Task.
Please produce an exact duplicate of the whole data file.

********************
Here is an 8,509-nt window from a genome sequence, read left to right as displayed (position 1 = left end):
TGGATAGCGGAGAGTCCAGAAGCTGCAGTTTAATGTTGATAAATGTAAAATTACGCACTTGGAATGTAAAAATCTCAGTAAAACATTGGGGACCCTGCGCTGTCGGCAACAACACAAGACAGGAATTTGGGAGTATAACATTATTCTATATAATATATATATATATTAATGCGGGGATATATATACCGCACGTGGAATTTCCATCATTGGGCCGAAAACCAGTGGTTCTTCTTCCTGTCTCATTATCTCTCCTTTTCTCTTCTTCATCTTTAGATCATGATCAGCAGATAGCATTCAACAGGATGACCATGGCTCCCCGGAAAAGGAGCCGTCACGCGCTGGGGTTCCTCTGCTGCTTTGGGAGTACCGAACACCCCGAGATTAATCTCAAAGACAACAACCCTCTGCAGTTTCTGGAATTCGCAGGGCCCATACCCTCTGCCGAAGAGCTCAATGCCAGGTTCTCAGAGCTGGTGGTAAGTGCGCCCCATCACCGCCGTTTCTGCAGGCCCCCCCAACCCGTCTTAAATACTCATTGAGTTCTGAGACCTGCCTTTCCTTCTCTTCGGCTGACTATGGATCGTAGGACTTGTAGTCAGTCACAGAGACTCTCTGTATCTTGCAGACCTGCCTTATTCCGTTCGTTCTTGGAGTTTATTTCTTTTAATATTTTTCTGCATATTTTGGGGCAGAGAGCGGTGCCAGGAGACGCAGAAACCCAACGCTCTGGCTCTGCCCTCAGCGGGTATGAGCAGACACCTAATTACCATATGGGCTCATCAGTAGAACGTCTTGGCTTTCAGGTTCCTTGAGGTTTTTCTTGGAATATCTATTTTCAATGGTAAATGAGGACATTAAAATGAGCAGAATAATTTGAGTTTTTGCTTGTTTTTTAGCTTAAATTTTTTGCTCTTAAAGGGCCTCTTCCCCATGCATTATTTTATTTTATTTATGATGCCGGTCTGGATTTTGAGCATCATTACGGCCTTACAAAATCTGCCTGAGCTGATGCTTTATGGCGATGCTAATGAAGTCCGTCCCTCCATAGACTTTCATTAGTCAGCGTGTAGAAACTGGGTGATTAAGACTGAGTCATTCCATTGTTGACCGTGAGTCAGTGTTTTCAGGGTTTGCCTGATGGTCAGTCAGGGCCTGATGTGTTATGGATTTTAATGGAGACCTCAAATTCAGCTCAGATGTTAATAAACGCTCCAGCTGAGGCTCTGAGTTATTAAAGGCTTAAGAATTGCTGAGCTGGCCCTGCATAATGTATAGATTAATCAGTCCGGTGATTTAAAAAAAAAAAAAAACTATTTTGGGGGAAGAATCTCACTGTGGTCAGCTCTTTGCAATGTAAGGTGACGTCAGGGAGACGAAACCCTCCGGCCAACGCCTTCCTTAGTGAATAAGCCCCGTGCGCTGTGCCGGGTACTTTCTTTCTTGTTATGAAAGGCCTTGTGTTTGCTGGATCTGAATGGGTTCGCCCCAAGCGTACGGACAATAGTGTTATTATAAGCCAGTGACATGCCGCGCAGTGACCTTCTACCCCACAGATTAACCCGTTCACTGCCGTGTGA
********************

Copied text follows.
Here is an 8,509-nt window from a genome sequence, read left to right as displayed (position 1 = left end):
TGGATAGCGGAGAGTCCAGAAGCTGCAGTTTAATGTTGATAAATGTAAAATTACGCACTTGGAATGTAAAAATCTCAGTAAAACATTGGGGACCCTGCGCTGTCGGCAACAACACAAGACAGGAATTTGGGAGTATAACATTATTCTATATAATATATATATATATTAATGCGGGGATATATATACCGCACGTGGAATTTCCATCATTGGGCCGAAAACCAGTGGTTCTTCTTCCTGTCTCATTATCTCTCCTTTTCTCTTCTTCATCTTTAGATCATGATCAGCAGATAGCATTCAACAGGATGACCATGGCTCCCCGGAAAAGGAGCCGTCACGCGCTGGGGTTCCTCTGCTGCTTTGGGAGTACCGAACACCCCGAGATTAATCTCAAAGACAACAACCCTCTGCAGTTTCTGGAATTCGCAGGGCCCATACCCTCTGCCGAAGAGCTCAATGCCAGGTTCTCAGAGCTGGTGGTAAGTGCGCCCCATCACCGCCGTTTCTGCAGGCCCCCCCAACCCGTCTTAAATACTCATTGAGTTCTGAGACCTGCCTTTCCTTCTCTTCGGCTGACTATGGATCGTAGGACTTGTAGTCAGTCACAGAGACTCTCTGTATCTTGCAGACCTGCCTTATTCCGTTCGTTCTTGGAGTTTATTTCTTTTAATATTTTTCTGCATATTTTGGGGCAGAGAGCGGTGCCAGGAGACGCAGAAACCCAACGCTCTGGCTCTGCCCTCAGCGGGTATGAGCAGACACCTAATTACCATATGGGCTCATCAGTAGAACGTCTTGGCTTTCAGGTTCCTTGAGGTTTTTCTTGGAATATCTATTTTCAATGGTAAATGAGGACATTAAAATGAGCAGAATAATTTGAGTTTTTGCTTGTTTTTTAGCTTAAATTTTTTGCTCTTAAAGGGCCTCTTCCCCATGCATTATTTTATTTTATTTATGATGCCGGTCTGGATTTTGAGCATCATTACGGCCTTACAAAATCTGCCTGAGCTGATGCTTTATGGCGATGCTAATGAAGTCCGTCCCTCCATAGACTTTCATTAGTCAGCGTGTAGAAACTGGGTGATTAAGACTGAGTCATTCCATTGTTGACCGTGAGTCAGTGTTTTCAGGGTTTGCCTGATGGTCAGTCAGGGCCTGATGTGTTATGGATTTTAATGGAGACCTCAAATTCAGCTCAGATGTTAATAAACGCTCCAGCTGAGGCTCTGAGTTATTAAAGGCTTAAGAATTGCTGAGCTGGCCCTGCATAATGTATAGATTAATCAGTCCGGTGATTTAAAAAAAAAAAAAAACTATTTTGGGGGAAGAATCTCACTGTGGTCAGCTCTTTGCAATGTAAGGTGACGTCAGGGAGACGAAACCCTCCGGCCAACGCCTTCCTTAGTGAATAAGCCCCGTGCGCTGTGCCGGGTACTTTCTTTCTTGTTATGAAAGGCCTTGTGTTTGCTGGATCTGAATGGGTTCGCCCCAAGCGTACGGACAATAGTGTTATTATAAGCCAGTGACATGCCGCGCAGTGACCTTCTACCCCACAGATTAACCCGTTCACTGCCGTGTGA